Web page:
A King County woman who was the first in the county to be infected with the omicron variant of the coronavirus is experiencing a “mild illness,” the public health department said Wednesday.
The patient, a woman in her 20s who tested positive for the virus on Nov. 29, has not required hospitalization, Public Health — Seattle & King County said. She also hasn’t traveled recently, suggesting the omicron variant has been spreading locally, though there’s “no evidence of widespread exposure,” the update said.
The health department has said the King County woman was fully vaccinated and received a booster shot recently, likely after exposure.
Two other cases of omicron have been identified in the state as of Wednesday — one in a Pierce County man in his 20s and one in a Thurston County man in his 30s. It’s unclear if either had been vaccinated and further details about the severity of their illness haven’t been released.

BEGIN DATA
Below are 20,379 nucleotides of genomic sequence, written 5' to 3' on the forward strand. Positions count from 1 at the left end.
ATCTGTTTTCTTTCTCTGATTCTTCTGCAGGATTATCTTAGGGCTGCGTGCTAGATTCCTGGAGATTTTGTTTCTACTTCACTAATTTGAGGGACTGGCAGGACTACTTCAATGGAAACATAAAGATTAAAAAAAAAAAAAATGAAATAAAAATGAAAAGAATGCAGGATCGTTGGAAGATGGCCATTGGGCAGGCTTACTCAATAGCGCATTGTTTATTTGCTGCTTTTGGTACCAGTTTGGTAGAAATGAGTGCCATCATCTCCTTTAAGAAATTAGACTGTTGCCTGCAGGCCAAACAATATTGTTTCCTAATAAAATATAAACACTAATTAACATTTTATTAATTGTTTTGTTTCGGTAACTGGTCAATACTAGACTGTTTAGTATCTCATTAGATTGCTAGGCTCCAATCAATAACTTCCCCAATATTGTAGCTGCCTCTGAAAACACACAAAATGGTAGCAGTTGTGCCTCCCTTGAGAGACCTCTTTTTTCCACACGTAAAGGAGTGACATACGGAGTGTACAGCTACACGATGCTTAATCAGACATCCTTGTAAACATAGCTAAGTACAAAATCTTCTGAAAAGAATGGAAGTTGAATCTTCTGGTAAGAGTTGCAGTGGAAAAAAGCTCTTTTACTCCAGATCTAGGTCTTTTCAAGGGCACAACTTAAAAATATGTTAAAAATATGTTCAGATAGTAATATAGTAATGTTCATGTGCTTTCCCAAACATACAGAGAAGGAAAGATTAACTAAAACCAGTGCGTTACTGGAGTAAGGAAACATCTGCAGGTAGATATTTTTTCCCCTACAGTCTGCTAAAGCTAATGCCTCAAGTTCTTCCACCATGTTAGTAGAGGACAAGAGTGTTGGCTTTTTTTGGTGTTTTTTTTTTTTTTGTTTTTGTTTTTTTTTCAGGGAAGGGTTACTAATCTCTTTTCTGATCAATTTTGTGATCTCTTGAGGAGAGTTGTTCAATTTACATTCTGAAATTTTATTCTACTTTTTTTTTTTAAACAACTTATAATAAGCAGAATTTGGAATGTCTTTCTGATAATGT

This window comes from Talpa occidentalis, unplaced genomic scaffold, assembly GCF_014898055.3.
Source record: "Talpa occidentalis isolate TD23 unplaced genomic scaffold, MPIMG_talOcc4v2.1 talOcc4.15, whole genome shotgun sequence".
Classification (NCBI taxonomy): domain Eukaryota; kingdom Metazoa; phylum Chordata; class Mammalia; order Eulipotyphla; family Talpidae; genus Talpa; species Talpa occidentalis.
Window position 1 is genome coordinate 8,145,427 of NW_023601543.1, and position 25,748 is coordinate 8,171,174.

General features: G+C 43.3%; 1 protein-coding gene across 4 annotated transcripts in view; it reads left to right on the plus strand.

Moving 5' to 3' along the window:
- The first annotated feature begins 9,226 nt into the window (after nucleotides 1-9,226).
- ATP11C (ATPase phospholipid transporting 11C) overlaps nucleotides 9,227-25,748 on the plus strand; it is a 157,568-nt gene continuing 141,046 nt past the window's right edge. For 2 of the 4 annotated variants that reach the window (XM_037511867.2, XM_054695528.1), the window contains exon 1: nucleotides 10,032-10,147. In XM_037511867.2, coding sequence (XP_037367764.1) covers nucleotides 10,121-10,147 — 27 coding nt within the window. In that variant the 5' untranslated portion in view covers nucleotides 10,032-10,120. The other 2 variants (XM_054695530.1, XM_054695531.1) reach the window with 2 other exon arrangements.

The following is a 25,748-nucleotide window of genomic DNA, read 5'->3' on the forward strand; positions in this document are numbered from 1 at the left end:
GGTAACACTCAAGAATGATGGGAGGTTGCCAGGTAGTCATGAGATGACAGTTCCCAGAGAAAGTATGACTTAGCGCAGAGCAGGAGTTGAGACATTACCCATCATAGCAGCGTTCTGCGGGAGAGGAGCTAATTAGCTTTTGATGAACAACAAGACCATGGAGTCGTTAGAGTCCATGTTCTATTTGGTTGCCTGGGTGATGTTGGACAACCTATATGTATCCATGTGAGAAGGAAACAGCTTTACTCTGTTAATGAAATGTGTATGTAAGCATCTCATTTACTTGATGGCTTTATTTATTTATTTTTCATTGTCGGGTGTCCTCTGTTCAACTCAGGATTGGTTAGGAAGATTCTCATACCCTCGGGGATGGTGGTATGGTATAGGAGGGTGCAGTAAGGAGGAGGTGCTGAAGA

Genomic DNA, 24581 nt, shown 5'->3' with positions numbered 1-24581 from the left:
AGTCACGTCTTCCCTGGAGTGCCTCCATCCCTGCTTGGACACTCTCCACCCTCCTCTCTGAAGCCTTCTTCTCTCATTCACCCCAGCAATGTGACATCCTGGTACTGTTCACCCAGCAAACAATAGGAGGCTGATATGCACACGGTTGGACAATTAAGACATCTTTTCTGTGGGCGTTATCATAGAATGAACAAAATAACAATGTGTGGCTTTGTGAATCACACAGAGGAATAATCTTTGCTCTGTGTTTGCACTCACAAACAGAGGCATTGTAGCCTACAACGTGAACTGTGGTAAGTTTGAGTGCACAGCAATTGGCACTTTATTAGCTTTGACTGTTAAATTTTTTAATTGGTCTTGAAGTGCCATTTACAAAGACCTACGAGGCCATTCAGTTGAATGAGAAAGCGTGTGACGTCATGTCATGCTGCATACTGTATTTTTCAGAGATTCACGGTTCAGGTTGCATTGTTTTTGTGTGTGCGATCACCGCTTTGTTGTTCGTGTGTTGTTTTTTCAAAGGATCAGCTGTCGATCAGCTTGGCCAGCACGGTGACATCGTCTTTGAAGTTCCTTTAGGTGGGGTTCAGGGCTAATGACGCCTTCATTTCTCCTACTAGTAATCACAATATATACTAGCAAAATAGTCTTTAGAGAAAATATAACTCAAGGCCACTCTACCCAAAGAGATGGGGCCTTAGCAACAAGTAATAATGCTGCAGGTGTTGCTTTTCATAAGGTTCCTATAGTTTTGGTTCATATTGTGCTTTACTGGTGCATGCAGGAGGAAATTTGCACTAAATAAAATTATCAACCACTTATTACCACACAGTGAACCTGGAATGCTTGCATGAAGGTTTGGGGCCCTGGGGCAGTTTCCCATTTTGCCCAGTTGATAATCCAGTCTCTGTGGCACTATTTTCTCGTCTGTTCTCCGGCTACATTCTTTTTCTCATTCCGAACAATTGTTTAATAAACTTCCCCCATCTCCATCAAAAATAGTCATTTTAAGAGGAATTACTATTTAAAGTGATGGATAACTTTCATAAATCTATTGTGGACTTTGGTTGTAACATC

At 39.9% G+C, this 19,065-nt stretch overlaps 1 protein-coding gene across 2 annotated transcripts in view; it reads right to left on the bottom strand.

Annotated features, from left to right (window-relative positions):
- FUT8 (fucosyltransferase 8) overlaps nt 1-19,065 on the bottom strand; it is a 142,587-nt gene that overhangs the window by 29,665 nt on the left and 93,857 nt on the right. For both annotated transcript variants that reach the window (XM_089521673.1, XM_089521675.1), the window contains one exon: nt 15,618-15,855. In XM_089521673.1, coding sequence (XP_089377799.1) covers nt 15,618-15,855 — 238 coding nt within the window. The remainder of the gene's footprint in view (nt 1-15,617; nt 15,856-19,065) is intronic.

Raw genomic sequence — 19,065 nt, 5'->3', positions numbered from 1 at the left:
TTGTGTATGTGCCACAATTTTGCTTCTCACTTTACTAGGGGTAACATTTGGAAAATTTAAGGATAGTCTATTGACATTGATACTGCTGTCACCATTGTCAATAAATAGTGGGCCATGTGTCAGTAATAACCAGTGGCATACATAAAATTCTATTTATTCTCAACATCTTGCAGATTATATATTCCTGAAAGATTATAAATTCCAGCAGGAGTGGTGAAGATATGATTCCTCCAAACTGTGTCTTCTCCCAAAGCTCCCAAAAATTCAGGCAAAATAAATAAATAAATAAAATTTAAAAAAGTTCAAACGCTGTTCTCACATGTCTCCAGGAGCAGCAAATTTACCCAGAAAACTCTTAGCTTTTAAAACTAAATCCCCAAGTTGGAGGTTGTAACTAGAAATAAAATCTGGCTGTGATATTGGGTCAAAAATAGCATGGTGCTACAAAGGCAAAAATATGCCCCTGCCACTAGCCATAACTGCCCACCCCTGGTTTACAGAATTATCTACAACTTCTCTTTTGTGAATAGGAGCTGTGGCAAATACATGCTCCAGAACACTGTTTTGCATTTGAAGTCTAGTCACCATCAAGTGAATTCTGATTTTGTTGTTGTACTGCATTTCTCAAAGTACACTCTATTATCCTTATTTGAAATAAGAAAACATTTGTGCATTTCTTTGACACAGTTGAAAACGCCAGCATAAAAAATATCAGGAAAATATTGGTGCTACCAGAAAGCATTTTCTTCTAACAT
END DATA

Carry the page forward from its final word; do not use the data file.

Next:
A spokesperson for Tacoma-Pierce County Public Health Department said Wednesday that updates aren’t available for the Pierce County patient.
Thurston County’s public health department has said it’s not planning to release any more details about their patient, citing patient privacy laws.
“We are not able to release the vaccination status, hospitalization status, or medical disposition of this individual – it is all protected under HIPAA,” Meredith Mathis, a spokesperson for Thurston County Public Health and Social Services, said in an email. “As a side note, a COVID-19 positive individual may choose whether or not to give us that information (including travel history, close contacts etc.) when we conduct contract tracing and disease investigation.”
State health leaders have acknowledged that these three cases are likely not the only omicron infections in Washington, and are expecting more confirmed cases in the coming weeks as the variant spreads throughout several other states and countries.
Summarizing the little that’s known so far about omicron, King County’s public health officer Jeff Duchin said over the weekend that preliminary data suggests this variant may spread even more readily than the delta variant and is more likely to re-infect people who’ve had COVID.
On the other hand, he said, preliminary evidence also suggests there may be fewer severe cases.